The partnership with the Canberra International Music Festival (CIMF) saw the Gallery host four performances by Yuwaalaraay storyteller and performer Nardi Simpson, Yolgnu Songmen Daniel and David Wilfred and Muruwarri dancer Tammi Gissell in the James Fairfax Theatre.
Wesfarmers Indigenous Arts Leadership and Fellowship Program
The Indigenous Arts Leadership and Fellowship program, supported by our major partner, Wesfarmers Arts, is a significant program for Aboriginal and Torres Strait Islander people working in the arts and culture sector. Now in its 12th year, the program has seen over 110 graduates and continues to strengthen, evolve and play a key role in the development of Indigenous professionals within the sector.
The program was suspended in 2020 due to COVID-19 restrictions, however a makeup program was delivered across June and July 2021.
In response to recurrent feedback received from alumni, this year’s program was designed to provide a greater diversity of leadership experiences, with a particular focus on off-site and on Country cultural development. The program was offered in two week-long residentials: the first delivered off-site, working with the Wirdajuri community in Wagga Wagga and the second on–site at the National Gallery. The program brought together eight Aboriginal and Torres Strait Islander arts workers from ACT and NSW for learning, dialogue, exchange and networking. Mentors for this year’s program were Juanita Kelly-Mundine, Bandjalung people, and Nathan Sentence, Wiradjuri people. For the first time the program also included an Elder-in-residence, Aunty Mary Atkinson, who provided guidance and advice to participants, as well as a vital link to the local Wiradjuri community in Wagga Wagga.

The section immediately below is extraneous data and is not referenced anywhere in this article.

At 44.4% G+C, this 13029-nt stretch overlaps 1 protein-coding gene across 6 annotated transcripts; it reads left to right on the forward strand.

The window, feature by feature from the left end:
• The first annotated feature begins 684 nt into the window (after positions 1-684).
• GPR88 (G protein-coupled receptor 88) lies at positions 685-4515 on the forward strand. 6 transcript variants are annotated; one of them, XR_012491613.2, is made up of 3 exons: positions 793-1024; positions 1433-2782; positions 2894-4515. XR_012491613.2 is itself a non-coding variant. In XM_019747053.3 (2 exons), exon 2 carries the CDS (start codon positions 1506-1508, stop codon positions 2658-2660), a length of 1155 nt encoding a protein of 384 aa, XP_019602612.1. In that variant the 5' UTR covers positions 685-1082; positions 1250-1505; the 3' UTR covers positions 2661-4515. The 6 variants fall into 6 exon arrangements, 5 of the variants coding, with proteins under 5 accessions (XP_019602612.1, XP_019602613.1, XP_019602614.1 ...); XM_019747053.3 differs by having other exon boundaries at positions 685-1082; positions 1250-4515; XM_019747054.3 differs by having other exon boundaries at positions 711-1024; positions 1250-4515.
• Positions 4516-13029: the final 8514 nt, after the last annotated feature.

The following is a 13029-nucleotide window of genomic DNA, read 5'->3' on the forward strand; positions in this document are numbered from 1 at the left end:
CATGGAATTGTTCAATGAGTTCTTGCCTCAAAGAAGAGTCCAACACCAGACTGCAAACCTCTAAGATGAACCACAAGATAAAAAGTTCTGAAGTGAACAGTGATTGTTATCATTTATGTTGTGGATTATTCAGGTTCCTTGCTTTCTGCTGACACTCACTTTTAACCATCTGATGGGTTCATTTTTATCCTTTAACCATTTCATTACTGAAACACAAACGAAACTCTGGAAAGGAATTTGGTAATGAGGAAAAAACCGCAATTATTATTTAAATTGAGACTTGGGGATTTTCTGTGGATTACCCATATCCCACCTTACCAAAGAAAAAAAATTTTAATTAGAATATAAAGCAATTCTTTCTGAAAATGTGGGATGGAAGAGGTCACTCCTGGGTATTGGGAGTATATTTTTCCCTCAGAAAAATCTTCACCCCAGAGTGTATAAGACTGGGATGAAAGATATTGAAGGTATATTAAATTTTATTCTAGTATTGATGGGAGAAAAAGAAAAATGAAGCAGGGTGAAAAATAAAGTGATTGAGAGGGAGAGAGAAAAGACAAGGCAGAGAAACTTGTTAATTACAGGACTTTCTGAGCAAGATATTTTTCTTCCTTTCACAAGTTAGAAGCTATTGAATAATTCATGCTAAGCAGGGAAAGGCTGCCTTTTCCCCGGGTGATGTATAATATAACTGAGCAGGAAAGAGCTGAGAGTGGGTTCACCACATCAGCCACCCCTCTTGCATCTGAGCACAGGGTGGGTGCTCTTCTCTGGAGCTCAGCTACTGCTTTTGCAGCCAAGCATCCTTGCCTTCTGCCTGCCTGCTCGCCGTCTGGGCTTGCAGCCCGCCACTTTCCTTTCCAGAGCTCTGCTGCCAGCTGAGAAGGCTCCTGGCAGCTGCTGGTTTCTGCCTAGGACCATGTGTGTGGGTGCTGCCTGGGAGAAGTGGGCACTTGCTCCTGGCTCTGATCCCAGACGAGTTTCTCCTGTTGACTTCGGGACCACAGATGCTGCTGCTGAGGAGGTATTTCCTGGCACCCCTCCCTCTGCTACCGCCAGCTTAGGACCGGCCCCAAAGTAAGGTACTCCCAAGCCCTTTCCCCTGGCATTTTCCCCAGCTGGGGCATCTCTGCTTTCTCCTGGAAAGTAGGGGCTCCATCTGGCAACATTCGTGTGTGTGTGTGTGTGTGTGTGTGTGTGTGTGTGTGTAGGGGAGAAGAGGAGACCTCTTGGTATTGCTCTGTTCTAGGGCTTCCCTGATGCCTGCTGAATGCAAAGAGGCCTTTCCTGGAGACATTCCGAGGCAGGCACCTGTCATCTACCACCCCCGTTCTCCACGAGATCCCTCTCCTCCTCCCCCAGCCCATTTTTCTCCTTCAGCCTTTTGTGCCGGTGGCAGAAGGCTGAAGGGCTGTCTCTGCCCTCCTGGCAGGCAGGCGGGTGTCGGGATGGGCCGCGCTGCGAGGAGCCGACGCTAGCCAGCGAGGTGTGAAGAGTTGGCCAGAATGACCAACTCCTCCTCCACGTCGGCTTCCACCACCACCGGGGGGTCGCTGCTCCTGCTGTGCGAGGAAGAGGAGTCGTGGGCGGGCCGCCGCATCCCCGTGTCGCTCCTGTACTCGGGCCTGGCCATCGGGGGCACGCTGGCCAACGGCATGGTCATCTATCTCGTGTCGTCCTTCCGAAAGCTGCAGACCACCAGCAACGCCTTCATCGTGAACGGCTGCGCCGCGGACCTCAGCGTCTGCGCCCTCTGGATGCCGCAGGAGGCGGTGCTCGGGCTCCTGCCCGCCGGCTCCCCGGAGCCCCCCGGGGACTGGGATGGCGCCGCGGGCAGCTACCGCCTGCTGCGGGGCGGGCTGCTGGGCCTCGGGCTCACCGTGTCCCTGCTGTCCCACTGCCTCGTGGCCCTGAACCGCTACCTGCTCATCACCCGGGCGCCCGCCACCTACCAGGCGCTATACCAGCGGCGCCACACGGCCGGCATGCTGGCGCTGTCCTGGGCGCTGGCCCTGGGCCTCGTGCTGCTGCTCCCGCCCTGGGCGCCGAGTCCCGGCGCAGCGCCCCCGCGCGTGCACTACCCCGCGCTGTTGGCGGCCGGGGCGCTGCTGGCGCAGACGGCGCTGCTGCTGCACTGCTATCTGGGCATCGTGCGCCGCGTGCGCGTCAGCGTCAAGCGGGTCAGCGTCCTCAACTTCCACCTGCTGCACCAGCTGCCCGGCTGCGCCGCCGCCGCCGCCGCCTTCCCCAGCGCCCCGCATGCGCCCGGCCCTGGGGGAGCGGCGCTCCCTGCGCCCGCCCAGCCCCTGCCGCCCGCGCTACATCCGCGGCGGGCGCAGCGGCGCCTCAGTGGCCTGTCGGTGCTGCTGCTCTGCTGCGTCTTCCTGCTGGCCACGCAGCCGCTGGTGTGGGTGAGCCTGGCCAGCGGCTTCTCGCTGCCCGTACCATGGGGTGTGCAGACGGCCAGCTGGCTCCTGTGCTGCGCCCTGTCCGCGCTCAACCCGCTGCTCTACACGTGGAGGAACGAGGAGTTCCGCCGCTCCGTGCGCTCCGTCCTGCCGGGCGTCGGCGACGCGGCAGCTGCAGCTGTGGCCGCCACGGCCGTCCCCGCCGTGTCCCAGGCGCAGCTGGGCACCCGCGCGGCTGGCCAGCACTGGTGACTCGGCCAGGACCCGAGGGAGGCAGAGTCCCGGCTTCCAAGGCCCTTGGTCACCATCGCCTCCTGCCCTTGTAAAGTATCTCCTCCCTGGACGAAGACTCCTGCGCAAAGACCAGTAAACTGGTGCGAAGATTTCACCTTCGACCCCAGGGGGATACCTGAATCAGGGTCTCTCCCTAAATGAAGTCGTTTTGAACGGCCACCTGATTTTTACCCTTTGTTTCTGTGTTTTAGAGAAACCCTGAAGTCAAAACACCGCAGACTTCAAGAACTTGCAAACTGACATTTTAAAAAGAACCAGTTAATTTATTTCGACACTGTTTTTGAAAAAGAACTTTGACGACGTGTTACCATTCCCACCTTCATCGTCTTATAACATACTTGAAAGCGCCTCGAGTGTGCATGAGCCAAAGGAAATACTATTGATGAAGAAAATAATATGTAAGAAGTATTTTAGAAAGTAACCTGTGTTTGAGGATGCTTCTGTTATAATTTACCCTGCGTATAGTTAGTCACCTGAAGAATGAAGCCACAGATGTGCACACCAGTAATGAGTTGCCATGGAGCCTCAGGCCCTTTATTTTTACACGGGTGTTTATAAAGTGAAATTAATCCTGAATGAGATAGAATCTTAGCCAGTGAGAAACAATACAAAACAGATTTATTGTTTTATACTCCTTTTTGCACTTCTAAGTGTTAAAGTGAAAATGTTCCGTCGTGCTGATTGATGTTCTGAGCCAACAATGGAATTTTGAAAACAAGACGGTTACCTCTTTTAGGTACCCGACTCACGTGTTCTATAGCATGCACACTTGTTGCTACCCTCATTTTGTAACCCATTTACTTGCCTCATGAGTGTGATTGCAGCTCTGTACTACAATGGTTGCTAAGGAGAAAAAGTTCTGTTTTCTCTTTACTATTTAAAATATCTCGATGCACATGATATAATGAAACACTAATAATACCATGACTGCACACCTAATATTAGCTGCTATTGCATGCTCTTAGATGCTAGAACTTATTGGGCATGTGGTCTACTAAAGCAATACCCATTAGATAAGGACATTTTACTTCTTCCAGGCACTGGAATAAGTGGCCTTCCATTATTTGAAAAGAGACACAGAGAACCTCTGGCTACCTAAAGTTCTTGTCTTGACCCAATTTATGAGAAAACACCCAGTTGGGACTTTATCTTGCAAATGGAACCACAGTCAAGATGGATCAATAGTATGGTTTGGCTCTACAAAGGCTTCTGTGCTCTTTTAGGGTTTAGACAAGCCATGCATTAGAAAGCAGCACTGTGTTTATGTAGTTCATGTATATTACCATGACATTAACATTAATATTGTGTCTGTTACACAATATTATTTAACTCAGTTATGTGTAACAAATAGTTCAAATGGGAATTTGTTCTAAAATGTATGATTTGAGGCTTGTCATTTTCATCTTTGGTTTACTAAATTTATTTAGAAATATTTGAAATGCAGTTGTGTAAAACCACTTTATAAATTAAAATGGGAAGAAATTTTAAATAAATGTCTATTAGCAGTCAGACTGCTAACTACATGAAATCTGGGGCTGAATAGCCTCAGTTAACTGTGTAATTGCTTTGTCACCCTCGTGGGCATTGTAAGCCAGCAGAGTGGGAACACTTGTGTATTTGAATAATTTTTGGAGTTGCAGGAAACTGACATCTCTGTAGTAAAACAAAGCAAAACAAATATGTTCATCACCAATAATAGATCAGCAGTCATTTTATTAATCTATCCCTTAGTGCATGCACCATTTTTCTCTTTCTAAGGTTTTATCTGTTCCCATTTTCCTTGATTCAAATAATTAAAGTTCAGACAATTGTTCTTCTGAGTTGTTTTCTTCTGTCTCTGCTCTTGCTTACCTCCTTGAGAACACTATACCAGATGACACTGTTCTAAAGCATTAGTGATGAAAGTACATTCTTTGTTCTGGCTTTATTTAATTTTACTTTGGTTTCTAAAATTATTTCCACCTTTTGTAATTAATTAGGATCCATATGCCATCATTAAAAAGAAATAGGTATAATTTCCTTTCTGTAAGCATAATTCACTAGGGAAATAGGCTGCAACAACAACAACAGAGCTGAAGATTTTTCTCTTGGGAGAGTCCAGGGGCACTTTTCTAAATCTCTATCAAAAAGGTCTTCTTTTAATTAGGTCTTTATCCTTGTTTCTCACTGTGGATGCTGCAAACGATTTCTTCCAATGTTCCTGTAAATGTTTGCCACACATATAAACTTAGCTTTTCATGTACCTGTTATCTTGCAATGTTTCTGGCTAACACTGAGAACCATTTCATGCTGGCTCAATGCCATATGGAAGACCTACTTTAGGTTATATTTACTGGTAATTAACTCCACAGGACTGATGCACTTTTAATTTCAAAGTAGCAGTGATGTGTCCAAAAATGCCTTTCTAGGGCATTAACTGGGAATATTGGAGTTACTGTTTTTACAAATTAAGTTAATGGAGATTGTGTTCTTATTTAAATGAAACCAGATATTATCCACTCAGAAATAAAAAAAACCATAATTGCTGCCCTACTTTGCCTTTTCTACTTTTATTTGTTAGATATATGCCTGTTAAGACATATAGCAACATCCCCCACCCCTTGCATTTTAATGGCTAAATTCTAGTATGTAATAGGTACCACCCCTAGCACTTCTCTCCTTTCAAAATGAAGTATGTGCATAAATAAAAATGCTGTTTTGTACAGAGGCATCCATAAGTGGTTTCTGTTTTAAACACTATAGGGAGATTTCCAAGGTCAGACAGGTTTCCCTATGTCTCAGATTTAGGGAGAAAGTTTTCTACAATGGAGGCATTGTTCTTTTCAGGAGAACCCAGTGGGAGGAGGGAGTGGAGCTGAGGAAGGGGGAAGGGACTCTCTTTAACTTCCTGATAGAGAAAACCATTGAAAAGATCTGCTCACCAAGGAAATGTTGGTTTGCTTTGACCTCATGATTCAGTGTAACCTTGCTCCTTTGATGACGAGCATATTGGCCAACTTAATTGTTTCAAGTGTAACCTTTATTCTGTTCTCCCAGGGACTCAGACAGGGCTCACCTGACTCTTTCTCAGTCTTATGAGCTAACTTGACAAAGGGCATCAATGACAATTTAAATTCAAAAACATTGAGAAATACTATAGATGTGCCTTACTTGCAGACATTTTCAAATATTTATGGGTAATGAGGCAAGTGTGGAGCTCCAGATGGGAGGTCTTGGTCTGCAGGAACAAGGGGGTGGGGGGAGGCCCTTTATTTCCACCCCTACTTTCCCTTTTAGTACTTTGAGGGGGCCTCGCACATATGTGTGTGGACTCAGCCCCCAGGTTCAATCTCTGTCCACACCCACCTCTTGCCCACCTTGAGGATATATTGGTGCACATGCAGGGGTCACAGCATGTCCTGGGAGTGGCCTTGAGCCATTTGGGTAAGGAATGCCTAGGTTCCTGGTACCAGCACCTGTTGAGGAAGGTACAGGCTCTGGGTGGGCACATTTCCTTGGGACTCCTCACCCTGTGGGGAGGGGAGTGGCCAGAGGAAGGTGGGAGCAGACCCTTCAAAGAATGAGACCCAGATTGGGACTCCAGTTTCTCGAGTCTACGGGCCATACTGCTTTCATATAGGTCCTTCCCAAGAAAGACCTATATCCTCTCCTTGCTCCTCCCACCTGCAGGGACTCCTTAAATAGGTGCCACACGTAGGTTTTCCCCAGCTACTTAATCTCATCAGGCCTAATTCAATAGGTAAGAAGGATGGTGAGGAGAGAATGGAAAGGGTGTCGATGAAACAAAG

The first Residential was held in Wagga Wagga from 18 to 24 June. Community-led cultural activities included a cultural tour with Uncle James Ingram to significant Wiradjuri sites, weaving workshops with Aunty Lorraine Tye and Aunty Joyce Hampton, Wiradjuri language and singing lessons with Aunty Elaine P Lomas, and community ‘cuppas’ hosted by Aunty Cheryl Penrith with members of the Wiradjuri Community (including well-known Wiradjuri artist Lorraine Connelly-Northey, among others). Several workshops and presentations were also held featuring Program alumni Wesley Shaw, Dharawal/Ngarigo peoples, Coby Edgar, a Larrakia, English, Filipino woman, Tahjee Moar, Meriam/ Barkindji peoples, Aleshia Lonsdale, Wiradjuri people, and Aidan Hartshorn, Walgalu/Wiradjuri peoples, the National Gallery’s Wesfarmers Assistant Curator, Aboriginal and Torres Strait Islander Art.
To ensure that this nationally-regarded First Nations program remains culturally relevant, forward facing, and future-ready, the Gallery has also embarked on a national consultation with program alumni and Aboriginal and Torres Strait Islanders arts workers and cultural industry leaders. Meaningful consultation is considered vital in developing and maintaining trust and enabling the community to influence the future content and framework of the program, and the broader work of the National Gallery.